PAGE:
Christmas is inspired by traditions from the Romans, Celtics, Norse, Druids and other pagan cultures. They all shared one celebration that happened to fall around Christmas time—the winter solstice, which is the shortest day of the year in the Northern Hemisphere. For agricultural people, winter marked the end of the year’s harvest and the chance to rest from toiling in the fields and to enjoy the company of loved ones.
Both pagan and Christian traditions have coalesced into the holiday that is celebrated throughout the world. Italy has some traditions that differ from those in the United States. And, naturally, traditions can differ in Italy from city to city, from region to region, from what food is served to when presents are opened.
Italians kick off the season on December 8, the Day of the Immaculate Conception. (This is the day the Church declares that Mary was born without original sin.) December 8 is when decorations go up in homes and on the streets and when Christmas markets begin. Huge Christmas trees can be found in main piazzas, like in front of the Colosseum or in Milan’s Piazza Duomo, and Babbo Natale, a Santa counterpart, spreads Christmas cheer. December 8 is also the start of special Novenas, which are a series of prayers and church services.
The eight days before Christmas, also known as the Novena, the Zampognari (pipers) continue the tradition of festive bagpipe playing that dates back to ancient Roman times. The pipers were shepherds, who, to earn an extra income, would travel down from their mountain homes at Christmas to perform in market squares. The regions one is most likely to see the zampognari are Abruzzo, Basilicata, Campania, Calabria, Molise, Puglia and Lazio.
The city of Naples is world famous for its Nativity scenes, known as Presepe Napoletano. The first in Naples is believed to date back to 1025 in the Church of Santa Maria del Presepe. Beginning in 1223, St. Francis of Assisi popularized the Nativity scene as a way for churches and monasteries to tell the Christmas story. Nativity scenes in the home became popular in the 16th century. Today they are put out on December 8, but the figure of the baby Jesus is not put in the manger until the evening of December 24.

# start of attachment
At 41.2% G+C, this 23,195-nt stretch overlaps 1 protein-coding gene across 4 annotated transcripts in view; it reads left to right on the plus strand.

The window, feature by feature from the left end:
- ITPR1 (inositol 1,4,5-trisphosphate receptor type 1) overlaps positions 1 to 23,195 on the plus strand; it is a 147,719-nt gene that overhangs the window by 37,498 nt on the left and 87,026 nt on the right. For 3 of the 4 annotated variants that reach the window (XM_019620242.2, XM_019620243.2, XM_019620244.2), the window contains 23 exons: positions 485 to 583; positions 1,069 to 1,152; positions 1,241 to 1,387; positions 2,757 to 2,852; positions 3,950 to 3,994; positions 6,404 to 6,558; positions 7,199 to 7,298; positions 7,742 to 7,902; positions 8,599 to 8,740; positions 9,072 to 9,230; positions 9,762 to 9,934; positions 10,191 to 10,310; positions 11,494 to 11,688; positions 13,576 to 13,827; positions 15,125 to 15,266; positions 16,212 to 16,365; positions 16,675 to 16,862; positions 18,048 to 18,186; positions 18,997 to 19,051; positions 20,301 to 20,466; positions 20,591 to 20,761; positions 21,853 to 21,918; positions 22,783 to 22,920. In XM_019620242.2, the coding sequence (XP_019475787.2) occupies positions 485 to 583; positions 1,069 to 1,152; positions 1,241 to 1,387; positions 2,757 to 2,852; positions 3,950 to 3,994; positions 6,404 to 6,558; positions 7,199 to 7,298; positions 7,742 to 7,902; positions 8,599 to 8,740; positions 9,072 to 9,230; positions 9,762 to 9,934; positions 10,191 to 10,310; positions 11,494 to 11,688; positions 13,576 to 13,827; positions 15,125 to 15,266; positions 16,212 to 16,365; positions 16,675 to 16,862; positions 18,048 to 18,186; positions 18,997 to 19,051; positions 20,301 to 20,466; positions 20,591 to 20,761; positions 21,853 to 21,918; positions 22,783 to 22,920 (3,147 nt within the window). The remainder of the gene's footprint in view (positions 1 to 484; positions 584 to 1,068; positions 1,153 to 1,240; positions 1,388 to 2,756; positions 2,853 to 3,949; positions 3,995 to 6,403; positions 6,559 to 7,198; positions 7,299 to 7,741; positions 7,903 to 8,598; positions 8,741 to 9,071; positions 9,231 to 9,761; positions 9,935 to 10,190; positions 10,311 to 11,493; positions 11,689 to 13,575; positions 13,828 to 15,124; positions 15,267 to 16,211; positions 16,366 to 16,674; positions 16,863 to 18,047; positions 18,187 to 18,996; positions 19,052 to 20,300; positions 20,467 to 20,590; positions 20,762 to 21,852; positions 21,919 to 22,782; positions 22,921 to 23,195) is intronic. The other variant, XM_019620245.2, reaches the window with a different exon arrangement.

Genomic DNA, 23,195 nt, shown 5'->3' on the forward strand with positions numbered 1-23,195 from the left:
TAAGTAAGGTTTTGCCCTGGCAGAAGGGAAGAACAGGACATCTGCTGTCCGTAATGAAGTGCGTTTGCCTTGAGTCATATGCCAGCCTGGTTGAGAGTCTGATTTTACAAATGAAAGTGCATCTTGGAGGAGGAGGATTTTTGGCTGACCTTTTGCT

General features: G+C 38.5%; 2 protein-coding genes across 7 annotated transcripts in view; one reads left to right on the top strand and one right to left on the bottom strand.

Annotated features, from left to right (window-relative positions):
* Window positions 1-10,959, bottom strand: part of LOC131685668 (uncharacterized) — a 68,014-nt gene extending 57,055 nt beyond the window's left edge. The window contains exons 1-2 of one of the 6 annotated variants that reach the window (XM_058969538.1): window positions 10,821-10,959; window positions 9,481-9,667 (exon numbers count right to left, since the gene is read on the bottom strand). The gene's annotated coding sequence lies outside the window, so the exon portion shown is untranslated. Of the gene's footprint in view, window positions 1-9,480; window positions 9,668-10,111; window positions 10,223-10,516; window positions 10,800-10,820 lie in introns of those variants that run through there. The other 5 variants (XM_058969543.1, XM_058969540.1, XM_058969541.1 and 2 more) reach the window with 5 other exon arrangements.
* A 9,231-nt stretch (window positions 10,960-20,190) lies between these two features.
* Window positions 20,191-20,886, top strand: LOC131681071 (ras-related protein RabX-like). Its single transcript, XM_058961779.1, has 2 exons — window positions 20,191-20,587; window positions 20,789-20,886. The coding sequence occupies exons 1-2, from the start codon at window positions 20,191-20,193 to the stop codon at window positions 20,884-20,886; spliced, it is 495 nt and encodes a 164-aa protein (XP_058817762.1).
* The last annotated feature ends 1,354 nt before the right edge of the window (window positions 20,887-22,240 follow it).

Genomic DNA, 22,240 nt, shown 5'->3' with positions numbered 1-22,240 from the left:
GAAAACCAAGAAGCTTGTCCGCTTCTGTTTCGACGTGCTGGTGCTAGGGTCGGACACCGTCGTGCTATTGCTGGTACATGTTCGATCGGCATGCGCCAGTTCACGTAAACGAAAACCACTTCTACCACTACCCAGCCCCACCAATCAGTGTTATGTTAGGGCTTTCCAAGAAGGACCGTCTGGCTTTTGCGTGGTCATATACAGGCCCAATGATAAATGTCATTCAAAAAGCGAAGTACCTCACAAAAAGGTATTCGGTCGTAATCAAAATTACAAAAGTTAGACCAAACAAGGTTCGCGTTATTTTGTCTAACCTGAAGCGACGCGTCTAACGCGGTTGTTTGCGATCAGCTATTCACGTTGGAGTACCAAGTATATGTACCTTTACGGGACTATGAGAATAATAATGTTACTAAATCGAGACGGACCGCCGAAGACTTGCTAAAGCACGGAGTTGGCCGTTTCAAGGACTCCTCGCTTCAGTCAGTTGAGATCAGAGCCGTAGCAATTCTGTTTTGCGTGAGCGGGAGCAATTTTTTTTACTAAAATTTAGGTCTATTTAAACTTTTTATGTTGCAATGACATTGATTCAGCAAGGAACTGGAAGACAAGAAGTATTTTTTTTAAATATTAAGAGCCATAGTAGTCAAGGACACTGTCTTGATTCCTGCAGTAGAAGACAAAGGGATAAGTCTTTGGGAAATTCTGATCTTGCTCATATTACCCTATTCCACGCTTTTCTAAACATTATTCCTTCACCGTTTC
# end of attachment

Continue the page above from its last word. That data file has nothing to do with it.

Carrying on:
Sometimes Nativity scenes are displayed in the shape of a pyramid that can be many meters tall. It is made of tiers of shelves that are decorated with colored paper, gold-covered pinecones and small candles. The shelves might also contain fruit, candy and presents. A star is often hung at the top. One special thing about Neapolitan Nativity scenes is that they contain extra “every day” people and objects, such as houses, waterfalls, animals and even figures of politicians and celebrities. Naples is home to the largest Nativity scene in the world with over 600 objects on it.
Although Italians avoid meat on Christmas Eve (la vigilia) and may instead have a light seafood meal, among Italian-Americans The Feast of the Seven Fishes is a popular tradition. It was probably brought to America by Italian immigrants in the 1800s. Fish commonly eaten are baccalà (salted cod), clams, calamari, sardines and eel. Why seven fishes? Possibly seven represents the seven days of creation in the Bible or the seven holy sacraments of the Catholic Church.
After dinner on Christmas eve, some Italians head to midnight Mass, but in the Dolomites, skiers carry torches down slopes to welcome Christmas day, which is celebrated with traditional dishes like pasta in brodo, roasts and desserts like panettone.
In some parts of Italy, gifts are exchanged on the morning of Christmas day. Others exchange them on Christmas Eve, the 24th. Some smaller towns and cities in northern Italy believe that blind Santa Lucia brings gifts to children on December 13th, so they open them that morning. Finally, on January 6, the children open the gifts of the Befana. Both a religious and popular festival, the Epiphany is both a manifestation of the divinity Jesus to the three Magi, and a festival in which the Befana, a “good old witch”, flying in the sky on her broom, goes down the chimneys and fills children’s socks with sweets. According to legend, the witch was believed to have followed the kings, but she got lost. The Befana is a tradition throughout Italy, very strong in Rome (we remember in the past the fascist Befana was born to distribute gifts to the poorest children), in Bologna and in Venice, where people believe that the Befana arrives every year by boat.